But it always cracks me up when these television crews are working against a deadline. "We only have five hours left. Will we make it?" I wonder what the penalty is for not meeting the arbitrary deadline. Will they lose their permit? Will they be forced to pay overtime to the crew? What's the big deal?
As writers, unless we're working with an editor, there really isn't official deadlines. If we don't finish our manuscript, synopsis, or query, the sun will still rise and set, and the world will still keep turning.
So why set deadlines for ourselves? Here are my thoughts:
- Deadlines make us accountable--Especially if we tell someone else. I know that when I voice my goals and deadlines to my critique partners, I'm more likely to meet them. Who wants to be shamed in front of their critique partners? Having them read my early drafts is painful enough ;)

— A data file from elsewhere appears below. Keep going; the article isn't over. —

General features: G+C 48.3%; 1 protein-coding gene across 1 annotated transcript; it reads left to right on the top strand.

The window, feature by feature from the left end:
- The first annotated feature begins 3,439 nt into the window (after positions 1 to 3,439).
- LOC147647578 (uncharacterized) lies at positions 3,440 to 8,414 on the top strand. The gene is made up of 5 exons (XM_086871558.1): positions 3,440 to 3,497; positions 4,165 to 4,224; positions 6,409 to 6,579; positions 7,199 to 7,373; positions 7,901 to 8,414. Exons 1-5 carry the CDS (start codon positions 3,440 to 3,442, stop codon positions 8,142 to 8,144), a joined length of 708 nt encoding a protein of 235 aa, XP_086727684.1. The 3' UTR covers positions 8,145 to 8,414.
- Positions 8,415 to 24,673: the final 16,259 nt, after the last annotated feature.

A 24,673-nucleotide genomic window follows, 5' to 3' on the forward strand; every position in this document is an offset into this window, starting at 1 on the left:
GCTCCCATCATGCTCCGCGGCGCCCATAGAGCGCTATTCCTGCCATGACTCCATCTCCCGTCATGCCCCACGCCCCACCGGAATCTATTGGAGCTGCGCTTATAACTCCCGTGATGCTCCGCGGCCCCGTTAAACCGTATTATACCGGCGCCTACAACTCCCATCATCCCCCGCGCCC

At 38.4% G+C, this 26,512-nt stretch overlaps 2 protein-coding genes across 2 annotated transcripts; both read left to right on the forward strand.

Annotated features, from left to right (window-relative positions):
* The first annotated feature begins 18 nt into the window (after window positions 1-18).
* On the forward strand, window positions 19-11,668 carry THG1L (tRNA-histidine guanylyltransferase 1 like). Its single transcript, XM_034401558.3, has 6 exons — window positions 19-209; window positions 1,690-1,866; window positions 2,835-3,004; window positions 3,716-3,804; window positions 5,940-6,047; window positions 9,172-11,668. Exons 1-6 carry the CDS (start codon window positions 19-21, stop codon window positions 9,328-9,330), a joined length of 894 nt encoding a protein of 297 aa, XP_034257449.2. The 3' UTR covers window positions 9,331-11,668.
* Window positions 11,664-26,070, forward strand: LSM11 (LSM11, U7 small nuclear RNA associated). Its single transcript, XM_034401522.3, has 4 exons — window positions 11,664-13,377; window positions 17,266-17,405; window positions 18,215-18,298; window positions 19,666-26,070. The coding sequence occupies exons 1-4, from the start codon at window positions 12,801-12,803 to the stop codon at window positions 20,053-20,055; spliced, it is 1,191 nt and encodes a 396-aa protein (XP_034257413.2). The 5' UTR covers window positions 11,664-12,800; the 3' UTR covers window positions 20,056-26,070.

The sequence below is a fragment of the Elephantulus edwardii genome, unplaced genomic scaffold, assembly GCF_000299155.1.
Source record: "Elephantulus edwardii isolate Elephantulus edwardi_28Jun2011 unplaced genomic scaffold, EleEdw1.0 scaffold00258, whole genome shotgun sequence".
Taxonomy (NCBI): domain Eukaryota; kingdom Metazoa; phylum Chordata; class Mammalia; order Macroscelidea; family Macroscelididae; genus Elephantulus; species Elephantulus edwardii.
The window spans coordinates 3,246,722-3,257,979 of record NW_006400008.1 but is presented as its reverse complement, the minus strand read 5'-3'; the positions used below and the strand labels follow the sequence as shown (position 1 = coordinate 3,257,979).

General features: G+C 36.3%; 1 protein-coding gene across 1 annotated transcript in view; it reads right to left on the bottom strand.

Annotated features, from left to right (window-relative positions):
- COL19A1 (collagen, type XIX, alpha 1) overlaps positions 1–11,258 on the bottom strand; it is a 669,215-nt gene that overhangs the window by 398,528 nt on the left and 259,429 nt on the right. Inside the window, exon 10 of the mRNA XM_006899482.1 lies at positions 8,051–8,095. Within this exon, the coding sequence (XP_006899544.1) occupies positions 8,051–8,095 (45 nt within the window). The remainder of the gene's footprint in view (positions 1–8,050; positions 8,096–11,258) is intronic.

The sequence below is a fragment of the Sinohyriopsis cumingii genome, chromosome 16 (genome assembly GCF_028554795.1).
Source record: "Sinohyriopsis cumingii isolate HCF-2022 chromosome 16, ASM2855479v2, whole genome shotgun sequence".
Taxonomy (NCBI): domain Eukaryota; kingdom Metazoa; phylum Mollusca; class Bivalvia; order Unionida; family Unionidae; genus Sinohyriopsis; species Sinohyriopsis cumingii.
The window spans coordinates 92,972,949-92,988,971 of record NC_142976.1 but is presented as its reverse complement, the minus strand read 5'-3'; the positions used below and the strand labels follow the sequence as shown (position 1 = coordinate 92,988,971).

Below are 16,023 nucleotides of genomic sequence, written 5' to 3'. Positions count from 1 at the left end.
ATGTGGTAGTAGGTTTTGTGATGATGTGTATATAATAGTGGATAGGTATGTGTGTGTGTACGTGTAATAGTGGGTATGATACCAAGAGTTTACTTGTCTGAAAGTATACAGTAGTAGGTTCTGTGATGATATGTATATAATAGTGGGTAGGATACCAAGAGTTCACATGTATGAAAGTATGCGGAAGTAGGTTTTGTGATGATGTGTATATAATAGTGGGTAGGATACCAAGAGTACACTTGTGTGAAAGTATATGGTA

- Deadlines keep us focused--If I didn't set deadlines, even arbitrary ones, I'd squander valuable writing time with useless distractions. SQUIRREL! Knowing I want to accomplish X amount of revision pages in X amount of time helps me push forward and get 'er done.
- Deadlines help us finish--Sure, book ideas are great. And sure, outlines are wonderful. But if we don't finish a manuscript, those great ideas don't do us any good at all. And if we don't finish, we can't move on to the second draft, or the third, or the 20th, where the sharp edges smooth out.
So how about you, fellow scriveners? Do you set personal deadlines, even if they're arbitrary? Do you have handy tips that can help the rest of us stay focused? And if you're published, or soon to be published, do you have trouble sticking to your editor's deadline?